My PLAB 2 Experience: A Ugandan Doctor’s Journey To The UK

Freedom after Plab 2 exam.

MY PLAB 2 EXPERIENCE.
This post is meant for doctors pursuing UK practice through the PLAB pathway. I did my exam on 3rd October 2019 and I cleared it in first attempt. I scored 156 and passed 16 stations. Well for those that know how tricky this exam is, know what this statement means.

Freedom after Plab 2 exam.

Academy
Unlike PLAB 1 where you can pass with self study, PLAB 2 requires attending academy. However experienced you are, I strongly recommend you attend an academy of your choice. There are several academies committed to ensuring that you pass your exam as this also reflects on their quality and authenticity. Personally I chose Samson’s Academy because all the previous Ugandan doctors had go there and majority passed in first attempt which is what matters most. I went to academy with a clean slate; You know how people send you all sorts of material before academy and they tell you to read through, well I failed to read this material as it did not make any sense to me till Day 2 of the academy. Once I reached academy the information provided was a lot that i didn’t have time to read through other material therefore don’t stress yourself out trying to prepare before academy, enjoy your life while you can because once you join academy it is so intense that your social life will migrate from 100% to 0%. I joined the September 1st to 15th Class, and I had roughly 3 weeks to my exam. Classes run from 10 am everyday in those 2 weeks and they end between 7 pm and 10 pm.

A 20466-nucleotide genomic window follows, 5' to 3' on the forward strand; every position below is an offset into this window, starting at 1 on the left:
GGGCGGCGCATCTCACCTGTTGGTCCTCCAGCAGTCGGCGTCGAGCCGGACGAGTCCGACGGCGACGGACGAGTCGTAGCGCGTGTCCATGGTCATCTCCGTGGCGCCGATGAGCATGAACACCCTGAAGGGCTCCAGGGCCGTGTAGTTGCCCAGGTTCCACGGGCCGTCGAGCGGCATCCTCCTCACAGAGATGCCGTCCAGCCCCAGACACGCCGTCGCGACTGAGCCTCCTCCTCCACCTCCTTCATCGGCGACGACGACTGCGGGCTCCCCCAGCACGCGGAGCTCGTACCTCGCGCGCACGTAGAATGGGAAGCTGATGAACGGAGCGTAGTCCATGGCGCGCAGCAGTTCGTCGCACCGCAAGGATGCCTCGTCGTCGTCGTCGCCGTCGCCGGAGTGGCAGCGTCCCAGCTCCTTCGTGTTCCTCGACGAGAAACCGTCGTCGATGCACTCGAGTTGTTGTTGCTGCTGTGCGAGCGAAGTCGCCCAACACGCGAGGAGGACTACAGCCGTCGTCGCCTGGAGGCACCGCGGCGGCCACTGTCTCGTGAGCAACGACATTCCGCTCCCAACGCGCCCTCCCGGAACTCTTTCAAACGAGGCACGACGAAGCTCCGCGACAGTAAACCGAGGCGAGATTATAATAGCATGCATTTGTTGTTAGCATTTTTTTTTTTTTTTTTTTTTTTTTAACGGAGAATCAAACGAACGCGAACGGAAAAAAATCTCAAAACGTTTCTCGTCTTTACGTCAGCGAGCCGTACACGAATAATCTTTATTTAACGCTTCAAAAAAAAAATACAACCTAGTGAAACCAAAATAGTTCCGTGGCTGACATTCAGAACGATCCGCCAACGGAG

Discussion/Practice Groups

My practice group on a sunny day in the park
My favorite reading resource

As much as attending academy is vital to pass PLAB 2, the backbone of passing this exam is practice, practice and practice. And I will repeat this phrase that while you can get away with reading on your own in PLAB 1 preparation; with PLAB 2 you will need a practice group/partner. I strongly advise that you start sketching through your course mates once you join academy for potential practice partners. It is advisable that you discuss with those on your date or closer to your date. Our PLAB 2 discussion group consisted of four people and our PLAB exam dates were one week apart. The ideal group should not exceed four people as you will then have less time to practice. I preferred a discussion group to having a study partner as this exposed me to people from different backgrounds thus bringing a variety of skills and experience on to the table. We started practising between 8 am and 10 am before classes started since our exam dates were 2-3 weeks after academy classes officially ended. Initially we would let a pair simulate while the other acted as examiners, and as the exam dates approached we kept switching practice partners among-st ourselves which helped us identify each other’s  weaknesses from different perspectives.

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Accommodation.